But whatever guise Duterte uses to try and obscure his dictatorship, his attempts to dupe people in the Philippines and abroad are failing. As evident in the UN Human Rights Council investigation on human rights in the Philippines, the International Criminal Court movement towards its own investigation, the recent statement from U.S. Presidential candidate Bernie Sanders against repression of workers and unions in the Philippines, and in the growing number of people protesting Duterte worldwide, international dissent against the regime continues to grow. Even Bono is calling Duterte to accountability.  

Still, there are those who lend support to Duterte. Since 2016, the U.S. has supplied $554.55 million in defense assistance to the regime. Furthermore, In a recent report from the Commission on Human Rights in the Philippines, “47 major companies, including Shell, ExxonMobil, Chevron, BP and Total, could be found legally and morally liable for human rights harms to Filipinos resulting from climate change.”  Whether it is President Trump or multinational corporations, only those who seek to profit from the exploitation of Filipinos align with Duterte. In the end, those who do win financial gains from political repression are far outnumbered by those of us who support and uphold human rights in the Philippines; what remains for us is to organize more broadly and boldly.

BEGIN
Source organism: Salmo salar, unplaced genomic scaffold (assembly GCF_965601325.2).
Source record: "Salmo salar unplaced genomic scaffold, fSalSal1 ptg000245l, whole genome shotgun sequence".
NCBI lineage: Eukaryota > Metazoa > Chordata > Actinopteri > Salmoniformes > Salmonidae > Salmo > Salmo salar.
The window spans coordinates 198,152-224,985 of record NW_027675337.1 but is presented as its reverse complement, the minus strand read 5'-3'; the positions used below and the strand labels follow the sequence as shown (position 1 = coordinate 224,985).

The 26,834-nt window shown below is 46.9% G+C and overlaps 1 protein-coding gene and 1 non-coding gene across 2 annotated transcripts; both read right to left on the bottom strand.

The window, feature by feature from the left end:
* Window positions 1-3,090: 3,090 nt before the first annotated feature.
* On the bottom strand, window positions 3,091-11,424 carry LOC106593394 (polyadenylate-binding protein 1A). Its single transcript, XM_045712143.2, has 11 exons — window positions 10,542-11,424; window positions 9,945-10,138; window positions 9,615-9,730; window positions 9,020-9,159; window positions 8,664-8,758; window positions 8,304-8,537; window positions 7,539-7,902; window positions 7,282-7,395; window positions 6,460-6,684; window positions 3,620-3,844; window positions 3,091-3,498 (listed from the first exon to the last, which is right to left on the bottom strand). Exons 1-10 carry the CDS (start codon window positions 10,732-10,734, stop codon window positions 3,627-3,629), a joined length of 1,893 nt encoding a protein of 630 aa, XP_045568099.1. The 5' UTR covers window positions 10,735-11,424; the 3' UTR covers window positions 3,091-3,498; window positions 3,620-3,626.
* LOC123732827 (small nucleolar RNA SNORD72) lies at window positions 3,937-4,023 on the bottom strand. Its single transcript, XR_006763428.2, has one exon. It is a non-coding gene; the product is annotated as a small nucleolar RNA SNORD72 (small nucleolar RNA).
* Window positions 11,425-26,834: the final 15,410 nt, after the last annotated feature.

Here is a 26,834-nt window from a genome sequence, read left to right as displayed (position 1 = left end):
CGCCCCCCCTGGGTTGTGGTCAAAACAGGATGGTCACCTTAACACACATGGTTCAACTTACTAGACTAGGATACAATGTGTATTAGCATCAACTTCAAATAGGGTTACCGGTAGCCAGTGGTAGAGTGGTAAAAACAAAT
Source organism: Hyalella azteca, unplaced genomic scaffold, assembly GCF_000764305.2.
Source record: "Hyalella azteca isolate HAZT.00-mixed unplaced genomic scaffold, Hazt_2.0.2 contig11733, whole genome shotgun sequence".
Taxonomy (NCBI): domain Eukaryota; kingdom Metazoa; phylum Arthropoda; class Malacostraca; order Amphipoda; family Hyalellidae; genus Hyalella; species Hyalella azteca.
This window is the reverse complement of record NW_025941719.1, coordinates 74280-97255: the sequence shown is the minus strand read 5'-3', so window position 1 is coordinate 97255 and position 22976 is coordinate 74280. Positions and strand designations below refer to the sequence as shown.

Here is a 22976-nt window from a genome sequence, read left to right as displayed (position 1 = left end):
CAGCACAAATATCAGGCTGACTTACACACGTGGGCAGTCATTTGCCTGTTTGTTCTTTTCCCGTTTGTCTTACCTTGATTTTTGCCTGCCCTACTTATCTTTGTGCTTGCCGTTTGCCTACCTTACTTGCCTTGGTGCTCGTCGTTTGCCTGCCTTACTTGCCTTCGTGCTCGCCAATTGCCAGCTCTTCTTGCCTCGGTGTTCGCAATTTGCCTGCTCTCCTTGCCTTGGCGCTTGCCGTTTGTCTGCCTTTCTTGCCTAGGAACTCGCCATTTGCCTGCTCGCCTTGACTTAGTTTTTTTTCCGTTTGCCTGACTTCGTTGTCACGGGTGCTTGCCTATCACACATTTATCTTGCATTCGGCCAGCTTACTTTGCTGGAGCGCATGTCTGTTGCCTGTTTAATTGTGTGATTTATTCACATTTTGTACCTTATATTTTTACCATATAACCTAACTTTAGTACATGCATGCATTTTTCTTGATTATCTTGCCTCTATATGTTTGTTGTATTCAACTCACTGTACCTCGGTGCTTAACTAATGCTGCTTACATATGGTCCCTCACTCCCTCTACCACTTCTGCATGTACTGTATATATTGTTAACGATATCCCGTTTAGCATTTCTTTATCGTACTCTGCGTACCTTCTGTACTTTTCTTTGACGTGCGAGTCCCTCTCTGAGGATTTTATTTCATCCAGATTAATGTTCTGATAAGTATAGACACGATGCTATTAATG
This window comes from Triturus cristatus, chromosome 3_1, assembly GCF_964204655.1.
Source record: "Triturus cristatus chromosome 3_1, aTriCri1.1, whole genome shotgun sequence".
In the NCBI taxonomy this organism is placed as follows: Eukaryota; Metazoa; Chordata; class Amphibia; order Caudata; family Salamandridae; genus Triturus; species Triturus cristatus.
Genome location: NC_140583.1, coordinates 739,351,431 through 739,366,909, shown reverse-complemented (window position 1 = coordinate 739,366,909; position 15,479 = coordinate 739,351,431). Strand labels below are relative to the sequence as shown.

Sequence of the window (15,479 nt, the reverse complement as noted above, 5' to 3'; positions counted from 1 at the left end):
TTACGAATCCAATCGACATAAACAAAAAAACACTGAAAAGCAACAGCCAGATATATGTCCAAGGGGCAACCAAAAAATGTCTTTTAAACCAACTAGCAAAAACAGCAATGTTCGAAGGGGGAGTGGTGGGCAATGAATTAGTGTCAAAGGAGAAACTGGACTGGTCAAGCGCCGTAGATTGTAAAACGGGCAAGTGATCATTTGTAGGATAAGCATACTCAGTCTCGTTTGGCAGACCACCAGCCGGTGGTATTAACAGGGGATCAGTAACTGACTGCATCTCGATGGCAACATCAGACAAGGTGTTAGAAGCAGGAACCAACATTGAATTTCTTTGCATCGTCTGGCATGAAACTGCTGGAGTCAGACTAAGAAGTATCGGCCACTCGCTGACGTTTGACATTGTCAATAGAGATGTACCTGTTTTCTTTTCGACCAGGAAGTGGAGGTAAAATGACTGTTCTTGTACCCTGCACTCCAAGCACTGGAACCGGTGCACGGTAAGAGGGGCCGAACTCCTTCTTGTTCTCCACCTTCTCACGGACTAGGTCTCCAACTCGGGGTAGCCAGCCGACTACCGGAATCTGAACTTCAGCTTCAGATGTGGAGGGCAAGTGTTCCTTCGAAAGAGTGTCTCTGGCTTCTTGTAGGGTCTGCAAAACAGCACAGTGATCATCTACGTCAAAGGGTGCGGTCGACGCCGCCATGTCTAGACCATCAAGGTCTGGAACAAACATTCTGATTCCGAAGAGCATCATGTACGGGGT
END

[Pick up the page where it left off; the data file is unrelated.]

On International Human Rights Day, ICHRP-US declares our unequivocal solidarity with the Filipino people, and we voice our support not only for individual and civil rights in the Philippines, but to the Filipino people’s collective right to self-determination and national liberation. While millions of dollars flow to U.S. defense assistance and multinational corporations that exploit people and their land, we call on people in the U.S. to join the solidarity movement for the Philippines and support the Filipino people’s struggle, not U.S. war and exploitation! 


As Attacks Against Activists Increase, Fight Like Brandon Lee! Advance the Solidarity Movement for the Philippines!

Brandon’s Return to the Bay Area

This past week, just days before arrests of 57 activists in Negros, multiple police and military raids of Bayan and Gabriela offices in Manila, and the disappearance of a human rights worker, Honey Mae Suazo — family, friends, activists and city officials welcomed Brandon Lee home to the Bay Area. Brandon is the first United States citizen to be caught in the cross hairs of an extra-judicial assassination attempt by the regime of Philippine President Rodrigo Duterte